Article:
Operation Barbarossa was also marked by war crimes committed by the German army, including the deliberate targeting of civilians, mass executions, and the establishment of death camps. The Germans viewed the Slavic people as inferior and sought to exterminate them to create living space for the German people. The occupation of the Soviet Union led to the deaths of millions of civilians, both directly through violence and indirectly through starvation and disease.
The defeat of the German army at Stalingrad in early 1943 marked the turning point of the war in the east. The Soviet Union went on the offensive, pushing the German army back towards Germany. The Battle of Kursk in July 1943, the largest tank battle in history, further weakened the German army and marked the end of their ability to mount a successful offensive in the east. The war in the east ended in May 1945 with the capture of Berlin by Soviet forces.
Air raids against Germany started in 1940 and initially targeted military and industrial facilities. The bombing of civilians began in 1942 as part of the Allies' strategy to demoralize German society and weaken the war effort. The British adopted a policy of "area bombing," which involved targeting entire cities, including residential areas. The Americans, on the other hand, adopted a "precision bombing" strategy, which targeted specific military and industrial targets.
The devastating bombing of Dresden in February 1945 is one of the most controversial Allied bombing raids of the war, as the city was not a major military target and thousands of civilians were killed. However, the Allied leaders argued that the attack was necessary to disrupt German transportation and communication networks.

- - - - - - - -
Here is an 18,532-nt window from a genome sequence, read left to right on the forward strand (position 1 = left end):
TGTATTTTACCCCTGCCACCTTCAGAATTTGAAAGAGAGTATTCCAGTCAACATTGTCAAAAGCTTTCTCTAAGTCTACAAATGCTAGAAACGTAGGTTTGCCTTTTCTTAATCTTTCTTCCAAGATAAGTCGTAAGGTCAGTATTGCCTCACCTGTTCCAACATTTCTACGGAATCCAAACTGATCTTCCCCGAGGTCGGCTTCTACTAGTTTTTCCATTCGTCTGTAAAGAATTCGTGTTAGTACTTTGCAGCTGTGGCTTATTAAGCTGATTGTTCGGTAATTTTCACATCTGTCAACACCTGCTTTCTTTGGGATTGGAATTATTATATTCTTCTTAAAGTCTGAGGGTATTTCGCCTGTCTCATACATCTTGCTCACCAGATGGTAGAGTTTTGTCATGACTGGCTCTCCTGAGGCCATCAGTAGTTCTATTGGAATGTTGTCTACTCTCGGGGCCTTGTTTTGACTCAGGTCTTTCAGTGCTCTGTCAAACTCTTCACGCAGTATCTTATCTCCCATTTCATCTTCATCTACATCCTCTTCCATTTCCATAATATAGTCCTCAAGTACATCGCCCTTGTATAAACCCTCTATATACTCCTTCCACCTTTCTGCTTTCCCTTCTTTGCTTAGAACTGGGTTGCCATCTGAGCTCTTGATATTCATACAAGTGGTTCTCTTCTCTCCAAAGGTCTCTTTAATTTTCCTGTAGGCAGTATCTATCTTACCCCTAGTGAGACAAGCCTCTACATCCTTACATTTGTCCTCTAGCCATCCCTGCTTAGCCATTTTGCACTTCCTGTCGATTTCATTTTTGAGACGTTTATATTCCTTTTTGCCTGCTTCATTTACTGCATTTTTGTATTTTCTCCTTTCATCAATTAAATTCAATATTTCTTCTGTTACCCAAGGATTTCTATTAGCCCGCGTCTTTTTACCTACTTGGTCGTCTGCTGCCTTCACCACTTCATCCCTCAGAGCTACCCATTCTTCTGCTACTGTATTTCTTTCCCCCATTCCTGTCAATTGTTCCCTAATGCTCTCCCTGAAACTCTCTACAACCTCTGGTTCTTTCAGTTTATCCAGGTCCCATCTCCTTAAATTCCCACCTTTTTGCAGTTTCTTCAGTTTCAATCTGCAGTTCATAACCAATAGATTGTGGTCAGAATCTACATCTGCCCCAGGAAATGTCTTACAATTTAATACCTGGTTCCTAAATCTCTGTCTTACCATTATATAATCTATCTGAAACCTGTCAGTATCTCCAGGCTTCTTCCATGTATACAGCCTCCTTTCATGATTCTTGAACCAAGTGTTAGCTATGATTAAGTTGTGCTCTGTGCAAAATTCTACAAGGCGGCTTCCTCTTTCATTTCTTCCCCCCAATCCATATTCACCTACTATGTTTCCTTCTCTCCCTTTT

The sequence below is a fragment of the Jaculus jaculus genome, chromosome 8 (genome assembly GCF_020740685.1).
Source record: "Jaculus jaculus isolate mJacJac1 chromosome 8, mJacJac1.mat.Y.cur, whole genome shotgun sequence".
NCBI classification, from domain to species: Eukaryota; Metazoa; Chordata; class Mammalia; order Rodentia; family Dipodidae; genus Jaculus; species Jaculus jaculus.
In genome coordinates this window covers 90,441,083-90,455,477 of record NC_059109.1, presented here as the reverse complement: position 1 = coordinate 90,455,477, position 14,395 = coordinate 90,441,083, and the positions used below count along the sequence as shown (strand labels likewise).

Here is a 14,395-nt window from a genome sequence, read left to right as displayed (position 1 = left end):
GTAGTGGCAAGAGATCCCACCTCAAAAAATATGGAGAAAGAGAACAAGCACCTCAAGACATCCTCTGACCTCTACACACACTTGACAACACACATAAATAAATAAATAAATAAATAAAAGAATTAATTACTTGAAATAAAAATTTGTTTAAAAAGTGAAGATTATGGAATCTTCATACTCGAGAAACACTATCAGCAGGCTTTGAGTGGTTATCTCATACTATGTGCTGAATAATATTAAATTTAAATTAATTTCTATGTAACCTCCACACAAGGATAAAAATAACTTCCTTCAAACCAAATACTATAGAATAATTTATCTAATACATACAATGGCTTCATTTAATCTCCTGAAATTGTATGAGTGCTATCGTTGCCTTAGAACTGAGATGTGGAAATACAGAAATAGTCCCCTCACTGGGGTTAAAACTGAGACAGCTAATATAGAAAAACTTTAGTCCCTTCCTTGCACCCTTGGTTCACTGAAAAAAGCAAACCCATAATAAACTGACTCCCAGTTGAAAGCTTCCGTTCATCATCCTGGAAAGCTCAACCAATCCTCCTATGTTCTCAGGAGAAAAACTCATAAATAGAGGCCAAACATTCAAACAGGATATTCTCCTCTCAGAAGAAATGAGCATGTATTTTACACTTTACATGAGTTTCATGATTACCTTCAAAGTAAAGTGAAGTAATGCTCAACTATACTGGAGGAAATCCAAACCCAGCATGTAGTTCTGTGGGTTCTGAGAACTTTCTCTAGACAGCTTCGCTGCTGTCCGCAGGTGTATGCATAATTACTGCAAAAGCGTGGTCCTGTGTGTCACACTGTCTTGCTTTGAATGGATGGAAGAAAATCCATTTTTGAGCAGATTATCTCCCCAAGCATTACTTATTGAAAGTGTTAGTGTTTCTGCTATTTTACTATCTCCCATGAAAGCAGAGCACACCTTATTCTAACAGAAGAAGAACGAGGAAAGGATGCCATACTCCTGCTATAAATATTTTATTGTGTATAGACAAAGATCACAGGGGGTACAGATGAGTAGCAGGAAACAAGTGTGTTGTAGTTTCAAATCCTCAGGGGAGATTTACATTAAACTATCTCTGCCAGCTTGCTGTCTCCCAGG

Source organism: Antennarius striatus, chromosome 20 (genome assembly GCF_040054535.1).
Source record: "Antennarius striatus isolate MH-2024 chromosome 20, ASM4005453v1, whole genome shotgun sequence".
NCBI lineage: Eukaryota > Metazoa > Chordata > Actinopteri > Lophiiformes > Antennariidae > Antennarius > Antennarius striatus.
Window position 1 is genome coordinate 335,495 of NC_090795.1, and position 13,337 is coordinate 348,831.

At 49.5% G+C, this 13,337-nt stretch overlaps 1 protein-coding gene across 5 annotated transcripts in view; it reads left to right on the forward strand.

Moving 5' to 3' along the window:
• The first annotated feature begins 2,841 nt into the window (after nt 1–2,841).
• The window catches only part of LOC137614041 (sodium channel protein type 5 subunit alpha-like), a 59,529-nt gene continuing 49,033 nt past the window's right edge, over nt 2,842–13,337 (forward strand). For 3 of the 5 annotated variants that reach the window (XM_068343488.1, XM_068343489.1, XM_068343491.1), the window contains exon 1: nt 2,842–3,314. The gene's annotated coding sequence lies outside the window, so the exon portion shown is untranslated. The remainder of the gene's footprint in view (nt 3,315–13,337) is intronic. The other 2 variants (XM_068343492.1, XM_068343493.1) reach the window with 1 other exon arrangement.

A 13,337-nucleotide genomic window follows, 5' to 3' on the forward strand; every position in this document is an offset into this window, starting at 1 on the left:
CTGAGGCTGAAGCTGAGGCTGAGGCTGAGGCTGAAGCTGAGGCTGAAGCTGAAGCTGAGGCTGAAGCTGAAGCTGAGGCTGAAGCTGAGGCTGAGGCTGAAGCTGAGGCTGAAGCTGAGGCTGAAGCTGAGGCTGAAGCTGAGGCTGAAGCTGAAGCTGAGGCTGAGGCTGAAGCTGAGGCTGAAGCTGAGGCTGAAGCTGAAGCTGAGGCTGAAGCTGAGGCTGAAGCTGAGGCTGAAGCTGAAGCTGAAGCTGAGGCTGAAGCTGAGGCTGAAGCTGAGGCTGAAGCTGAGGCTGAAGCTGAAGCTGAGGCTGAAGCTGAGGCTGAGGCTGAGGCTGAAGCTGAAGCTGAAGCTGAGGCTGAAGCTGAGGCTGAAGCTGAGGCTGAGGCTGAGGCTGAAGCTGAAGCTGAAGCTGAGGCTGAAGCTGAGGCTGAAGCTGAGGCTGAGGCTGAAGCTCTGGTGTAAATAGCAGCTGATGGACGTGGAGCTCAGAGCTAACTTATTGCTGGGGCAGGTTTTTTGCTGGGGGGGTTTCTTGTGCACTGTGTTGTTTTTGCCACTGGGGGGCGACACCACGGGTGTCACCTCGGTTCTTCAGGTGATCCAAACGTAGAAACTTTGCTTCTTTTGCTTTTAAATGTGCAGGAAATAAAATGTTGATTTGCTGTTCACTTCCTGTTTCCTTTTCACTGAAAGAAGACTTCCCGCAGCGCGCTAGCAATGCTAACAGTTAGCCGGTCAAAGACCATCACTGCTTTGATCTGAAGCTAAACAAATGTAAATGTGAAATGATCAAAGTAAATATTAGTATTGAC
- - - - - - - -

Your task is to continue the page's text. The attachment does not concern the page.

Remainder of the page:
Air raids were not a new phenomenon in World War II, as they were also used during World War I. However, the development of new aircraft technology, such as the long-range bomber, brought air raids to a new level of destruction. The introduction of radar and improved navigation systems also made it easier for bombers to find their targets and evade enemy defenses.
In addition to the physical damage and loss of life caused by air raids, they also had a significant psychological impact on both civilians and military personnel. The constant threat of bombing raids created a climate of fear and uncertainty, and many Germans suffered from trauma and mental health problems as a result.
On February 18, 1943, Joseph Goebbels, the Minister of Propaganda, delivered a speech at the Berlin Sports Palace, where he coined the term "Total War". The speech was given after the German defeat in Stalingrad, and it was widely acclaimed by the public. The term "Total War" had two meanings: first, the mobilization of all strengths to turn the war in the east in Germany's favor, which had already been ordered by Hitler in the previous month. Second, the psychological aspect of unifying the German people in their belief that they are invincible if they all contribute to the cause and are willing to make sacrifices.